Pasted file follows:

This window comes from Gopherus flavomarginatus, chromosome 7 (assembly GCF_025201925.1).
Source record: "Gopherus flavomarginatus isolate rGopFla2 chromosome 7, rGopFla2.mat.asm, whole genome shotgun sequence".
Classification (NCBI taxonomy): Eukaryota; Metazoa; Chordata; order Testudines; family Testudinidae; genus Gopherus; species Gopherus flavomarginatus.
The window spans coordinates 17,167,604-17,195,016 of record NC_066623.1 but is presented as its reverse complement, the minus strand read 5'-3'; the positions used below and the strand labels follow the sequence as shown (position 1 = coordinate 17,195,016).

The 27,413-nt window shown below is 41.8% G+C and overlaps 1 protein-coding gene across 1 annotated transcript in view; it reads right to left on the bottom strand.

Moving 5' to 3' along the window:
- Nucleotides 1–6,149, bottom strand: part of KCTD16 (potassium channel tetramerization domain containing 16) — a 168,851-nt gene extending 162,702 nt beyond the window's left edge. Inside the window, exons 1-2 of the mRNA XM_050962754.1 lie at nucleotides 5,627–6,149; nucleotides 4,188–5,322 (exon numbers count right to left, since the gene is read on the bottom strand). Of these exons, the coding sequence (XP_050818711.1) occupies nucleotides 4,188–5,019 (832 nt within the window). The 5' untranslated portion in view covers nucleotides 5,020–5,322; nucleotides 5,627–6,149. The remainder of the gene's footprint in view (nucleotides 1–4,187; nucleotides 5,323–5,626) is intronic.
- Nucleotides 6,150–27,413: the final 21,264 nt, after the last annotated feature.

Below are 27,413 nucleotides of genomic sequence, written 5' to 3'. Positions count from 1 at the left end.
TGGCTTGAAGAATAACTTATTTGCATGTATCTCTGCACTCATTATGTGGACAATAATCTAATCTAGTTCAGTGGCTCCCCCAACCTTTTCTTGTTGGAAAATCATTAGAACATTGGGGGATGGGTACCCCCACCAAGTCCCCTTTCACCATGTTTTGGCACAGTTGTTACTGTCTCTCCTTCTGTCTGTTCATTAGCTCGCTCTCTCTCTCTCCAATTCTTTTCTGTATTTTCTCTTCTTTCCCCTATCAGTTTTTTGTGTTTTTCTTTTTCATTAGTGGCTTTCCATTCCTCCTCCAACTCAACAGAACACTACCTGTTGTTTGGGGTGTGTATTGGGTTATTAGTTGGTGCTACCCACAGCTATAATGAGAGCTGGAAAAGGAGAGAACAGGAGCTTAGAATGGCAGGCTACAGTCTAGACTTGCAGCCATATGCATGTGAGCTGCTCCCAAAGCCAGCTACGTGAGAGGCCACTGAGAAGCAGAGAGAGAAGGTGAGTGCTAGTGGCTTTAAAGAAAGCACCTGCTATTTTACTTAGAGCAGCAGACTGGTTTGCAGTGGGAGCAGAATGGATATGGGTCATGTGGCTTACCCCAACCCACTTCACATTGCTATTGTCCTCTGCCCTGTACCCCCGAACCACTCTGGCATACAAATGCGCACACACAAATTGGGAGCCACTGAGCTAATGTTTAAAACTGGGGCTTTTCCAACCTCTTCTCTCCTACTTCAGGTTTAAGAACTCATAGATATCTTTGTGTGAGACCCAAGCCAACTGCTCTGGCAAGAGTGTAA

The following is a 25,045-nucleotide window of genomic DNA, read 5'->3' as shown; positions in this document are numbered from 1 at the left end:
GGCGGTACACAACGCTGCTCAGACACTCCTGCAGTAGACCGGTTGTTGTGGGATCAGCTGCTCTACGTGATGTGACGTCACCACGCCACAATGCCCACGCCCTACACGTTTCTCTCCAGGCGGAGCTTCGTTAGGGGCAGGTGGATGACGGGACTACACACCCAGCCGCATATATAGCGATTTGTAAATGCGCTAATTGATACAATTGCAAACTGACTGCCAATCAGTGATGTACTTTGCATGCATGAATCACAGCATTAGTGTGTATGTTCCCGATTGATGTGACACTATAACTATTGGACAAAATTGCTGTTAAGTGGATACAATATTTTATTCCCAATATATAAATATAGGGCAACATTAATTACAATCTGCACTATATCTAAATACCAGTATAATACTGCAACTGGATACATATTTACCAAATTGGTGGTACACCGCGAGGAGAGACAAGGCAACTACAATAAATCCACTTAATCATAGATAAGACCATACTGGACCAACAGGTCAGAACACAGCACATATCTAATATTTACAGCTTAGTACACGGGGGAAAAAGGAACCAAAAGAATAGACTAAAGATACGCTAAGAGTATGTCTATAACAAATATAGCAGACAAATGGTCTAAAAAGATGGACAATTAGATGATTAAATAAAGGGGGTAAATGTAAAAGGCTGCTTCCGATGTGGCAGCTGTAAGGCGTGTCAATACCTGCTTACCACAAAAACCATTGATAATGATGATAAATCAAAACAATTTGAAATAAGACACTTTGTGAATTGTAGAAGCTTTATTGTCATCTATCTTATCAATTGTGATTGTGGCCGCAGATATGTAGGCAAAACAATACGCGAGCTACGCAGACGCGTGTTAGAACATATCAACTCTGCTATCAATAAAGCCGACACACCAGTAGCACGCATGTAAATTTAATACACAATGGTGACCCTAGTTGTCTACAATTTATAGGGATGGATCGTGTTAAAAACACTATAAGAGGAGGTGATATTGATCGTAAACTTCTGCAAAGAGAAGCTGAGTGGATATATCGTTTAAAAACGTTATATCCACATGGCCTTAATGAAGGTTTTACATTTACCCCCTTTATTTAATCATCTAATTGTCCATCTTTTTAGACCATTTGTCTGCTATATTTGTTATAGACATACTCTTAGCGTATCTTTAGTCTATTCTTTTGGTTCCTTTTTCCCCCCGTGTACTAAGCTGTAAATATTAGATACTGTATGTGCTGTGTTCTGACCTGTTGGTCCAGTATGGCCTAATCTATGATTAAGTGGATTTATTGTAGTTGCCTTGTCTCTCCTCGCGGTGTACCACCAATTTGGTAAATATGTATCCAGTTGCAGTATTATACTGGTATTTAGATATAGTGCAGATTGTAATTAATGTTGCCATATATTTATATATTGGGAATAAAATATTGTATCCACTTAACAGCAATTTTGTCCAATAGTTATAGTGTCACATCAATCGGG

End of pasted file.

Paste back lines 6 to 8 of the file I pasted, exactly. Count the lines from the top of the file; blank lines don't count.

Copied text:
Moving 5' to 3' along the window:
- Nucleotides 1–6,149, bottom strand: part of KCTD16 (potassium channel tetramerization domain containing 16) — a 168,851-nt gene extending 162,702 nt beyond the window's left edge. Inside the window, exons 1-2 of the mRNA XM_050962754.1 lie at nucleotides 5,627–6,149; nucleotides 4,188–5,322 (exon numbers count right to left, since the gene is read on the bottom strand). Of these exons, the coding sequence (XP_050818711.1) occupies nucleotides 4,188–5,019 (832 nt within the window). The 5' untranslated portion in view covers nucleotides 5,020–5,322; nucleotides 5,627–6,149. The remainder of the gene's footprint in view (nucleotides 1–4,187; nucleotides 5,323–5,626) is intronic.
- Nucleotides 6,150–27,413: the final 21,264 nt, after the last annotated feature.